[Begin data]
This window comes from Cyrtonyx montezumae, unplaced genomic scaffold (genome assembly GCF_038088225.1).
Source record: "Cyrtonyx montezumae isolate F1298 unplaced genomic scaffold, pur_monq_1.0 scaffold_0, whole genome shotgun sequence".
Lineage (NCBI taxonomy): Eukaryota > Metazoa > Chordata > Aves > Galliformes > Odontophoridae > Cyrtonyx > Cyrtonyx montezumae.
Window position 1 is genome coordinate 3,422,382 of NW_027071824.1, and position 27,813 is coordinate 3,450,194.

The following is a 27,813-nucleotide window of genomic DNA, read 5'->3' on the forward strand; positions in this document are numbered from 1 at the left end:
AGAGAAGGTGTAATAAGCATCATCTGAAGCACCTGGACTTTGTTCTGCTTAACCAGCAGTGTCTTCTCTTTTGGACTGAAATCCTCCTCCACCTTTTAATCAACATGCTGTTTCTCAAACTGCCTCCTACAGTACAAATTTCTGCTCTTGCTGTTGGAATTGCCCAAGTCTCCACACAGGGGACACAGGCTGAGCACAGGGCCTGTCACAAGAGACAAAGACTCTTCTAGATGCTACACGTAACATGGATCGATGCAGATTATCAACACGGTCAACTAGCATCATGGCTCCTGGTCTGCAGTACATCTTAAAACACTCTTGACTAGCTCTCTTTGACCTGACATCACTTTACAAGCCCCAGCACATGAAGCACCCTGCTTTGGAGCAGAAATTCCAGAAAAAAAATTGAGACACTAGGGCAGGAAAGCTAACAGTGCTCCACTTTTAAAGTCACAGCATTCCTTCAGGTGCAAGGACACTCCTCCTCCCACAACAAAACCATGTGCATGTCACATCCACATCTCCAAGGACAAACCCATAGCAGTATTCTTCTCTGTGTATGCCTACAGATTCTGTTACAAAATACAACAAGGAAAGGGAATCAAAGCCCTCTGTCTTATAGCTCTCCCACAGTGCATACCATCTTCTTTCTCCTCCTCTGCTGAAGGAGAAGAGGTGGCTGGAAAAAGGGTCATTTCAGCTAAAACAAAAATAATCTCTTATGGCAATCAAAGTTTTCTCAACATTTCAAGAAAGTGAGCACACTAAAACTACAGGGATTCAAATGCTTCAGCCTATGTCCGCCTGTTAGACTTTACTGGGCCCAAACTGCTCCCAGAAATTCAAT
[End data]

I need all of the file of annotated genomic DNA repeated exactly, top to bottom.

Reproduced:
This window comes from Cyrtonyx montezumae, unplaced genomic scaffold (genome assembly GCF_038088225.1).
Source record: "Cyrtonyx montezumae isolate F1298 unplaced genomic scaffold, pur_monq_1.0 scaffold_0, whole genome shotgun sequence".
Lineage (NCBI taxonomy): Eukaryota > Metazoa > Chordata > Aves > Galliformes > Odontophoridae > Cyrtonyx > Cyrtonyx montezumae.
Window position 1 is genome coordinate 3,422,382 of NW_027071824.1, and position 27,813 is coordinate 3,450,194.

The following is a 27,813-nucleotide window of genomic DNA, read 5'->3' on the forward strand; positions in this document are numbered from 1 at the left end:
AGAGAAGGTGTAATAAGCATCATCTGAAGCACCTGGACTTTGTTCTGCTTAACCAGCAGTGTCTTCTCTTTTGGACTGAAATCCTCCTCCACCTTTTAATCAACATGCTGTTTCTCAAACTGCCTCCTACAGTACAAATTTCTGCTCTTGCTGTTGGAATTGCCCAAGTCTCCACACAGGGGACACAGGCTGAGCACAGGGCCTGTCACAAGAGACAAAGACTCTTCTAGATGCTACACGTAACATGGATCGATGCAGATTATCAACACGGTCAACTAGCATCATGGCTCCTGGTCTGCAGTACATCTTAAAACACTCTTGACTAGCTCTCTTTGACCTGACATCACTTTACAAGCCCCAGCACATGAAGCACCCTGCTTTGGAGCAGAAATTCCAGAAAAAAAATTGAGACACTAGGGCAGGAAAGCTAACAGTGCTCCACTTTTAAAGTCACAGCATTCCTTCAGGTGCAAGGACACTCCTCCTCCCACAACAAAACCATGTGCATGTCACATCCACATCTCCAAGGACAAACCCATAGCAGTATTCTTCTCTGTGTATGCCTACAGATTCTGTTACAAAATACAACAAGGAAAGGGAATCAAAGCCCTCTGTCTTATAGCTCTCCCACAGTGCATACCATCTTCTTTCTCCTCCTCTGCTGAAGGAGAAGAGGTGGCTGGAAAAAGGGTCATTTCAGCTAAAACAAAAATAATCTCTTATGGCAATCAAAGTTTTCTCAACATTTCAAGAAAGTGAGCACACTAAAACTACAGGGATTCAAATGCTTCAGCCTATGTCCGCCTGTTAGACTTTACTGGGCCCAAACTGCTCCCAGAAATTCAAT